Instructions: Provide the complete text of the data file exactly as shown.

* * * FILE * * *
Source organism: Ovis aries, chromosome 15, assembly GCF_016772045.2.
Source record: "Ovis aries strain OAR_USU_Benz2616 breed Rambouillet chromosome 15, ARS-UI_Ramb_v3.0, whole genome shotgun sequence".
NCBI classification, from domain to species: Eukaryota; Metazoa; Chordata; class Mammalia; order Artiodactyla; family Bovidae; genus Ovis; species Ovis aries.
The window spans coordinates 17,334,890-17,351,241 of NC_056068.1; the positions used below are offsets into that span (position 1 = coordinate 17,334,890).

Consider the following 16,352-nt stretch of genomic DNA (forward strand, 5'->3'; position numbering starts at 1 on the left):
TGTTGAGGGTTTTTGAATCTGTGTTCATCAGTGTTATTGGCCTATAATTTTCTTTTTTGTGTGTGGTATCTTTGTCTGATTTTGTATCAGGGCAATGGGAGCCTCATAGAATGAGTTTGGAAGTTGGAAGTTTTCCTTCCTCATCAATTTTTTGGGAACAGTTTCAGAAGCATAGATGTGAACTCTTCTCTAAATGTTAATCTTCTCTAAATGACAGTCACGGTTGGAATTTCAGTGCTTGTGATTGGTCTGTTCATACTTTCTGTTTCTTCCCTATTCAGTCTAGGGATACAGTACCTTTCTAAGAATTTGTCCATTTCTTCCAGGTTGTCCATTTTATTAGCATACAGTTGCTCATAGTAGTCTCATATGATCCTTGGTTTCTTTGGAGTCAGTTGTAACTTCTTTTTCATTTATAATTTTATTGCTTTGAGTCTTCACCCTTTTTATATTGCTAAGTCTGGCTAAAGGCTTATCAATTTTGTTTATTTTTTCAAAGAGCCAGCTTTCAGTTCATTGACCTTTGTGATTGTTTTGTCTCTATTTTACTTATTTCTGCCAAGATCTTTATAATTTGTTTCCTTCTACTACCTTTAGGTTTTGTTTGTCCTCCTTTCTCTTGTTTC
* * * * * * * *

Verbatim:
Source organism: Ovis aries, chromosome 15, assembly GCF_016772045.2.
Source record: "Ovis aries strain OAR_USU_Benz2616 breed Rambouillet chromosome 15, ARS-UI_Ramb_v3.0, whole genome shotgun sequence".
NCBI classification, from domain to species: Eukaryota; Metazoa; Chordata; class Mammalia; order Artiodactyla; family Bovidae; genus Ovis; species Ovis aries.
The window spans coordinates 17,334,890-17,351,241 of NC_056068.1; the positions used below are offsets into that span (position 1 = coordinate 17,334,890).

Consider the following 16,352-nt stretch of genomic DNA (forward strand, 5'->3'; position numbering starts at 1 on the left):
TGTTGAGGGTTTTTGAATCTGTGTTCATCAGTGTTATTGGCCTATAATTTTCTTTTTTGTGTGTGGTATCTTTGTCTGATTTTGTATCAGGGCAATGGGAGCCTCATAGAATGAGTTTGGAAGTTGGAAGTTTTCCTTCCTCATCAATTTTTTGGGAACAGTTTCAGAAGCATAGATGTGAACTCTTCTCTAAATGTTAATCTTCTCTAAATGACAGTCACGGTTGGAATTTCAGTGCTTGTGATTGGTCTGTTCATACTTTCTGTTTCTTCCCTATTCAGTCTAGGGATACAGTACCTTTCTAAGAATTTGTCCATTTCTTCCAGGTTGTCCATTTTATTAGCATACAGTTGCTCATAGTAGTCTCATATGATCCTTGGTTTCTTTGGAGTCAGTTGTAACTTCTTTTTCATTTATAATTTTATTGCTTTGAGTCTTCACCCTTTTTATATTGCTAAGTCTGGCTAAAGGCTTATCAATTTTGTTTATTTTTTCAAAGAGCCAGCTTTCAGTTCATTGACCTTTGTGATTGTTTTGTCTCTATTTTACTTATTTCTGCCAAGATCTTTATAATTTGTTTCCTTCTACTACCTTTAGGTTTTGTTTGTCCTCCTTTCTCTTGTTTC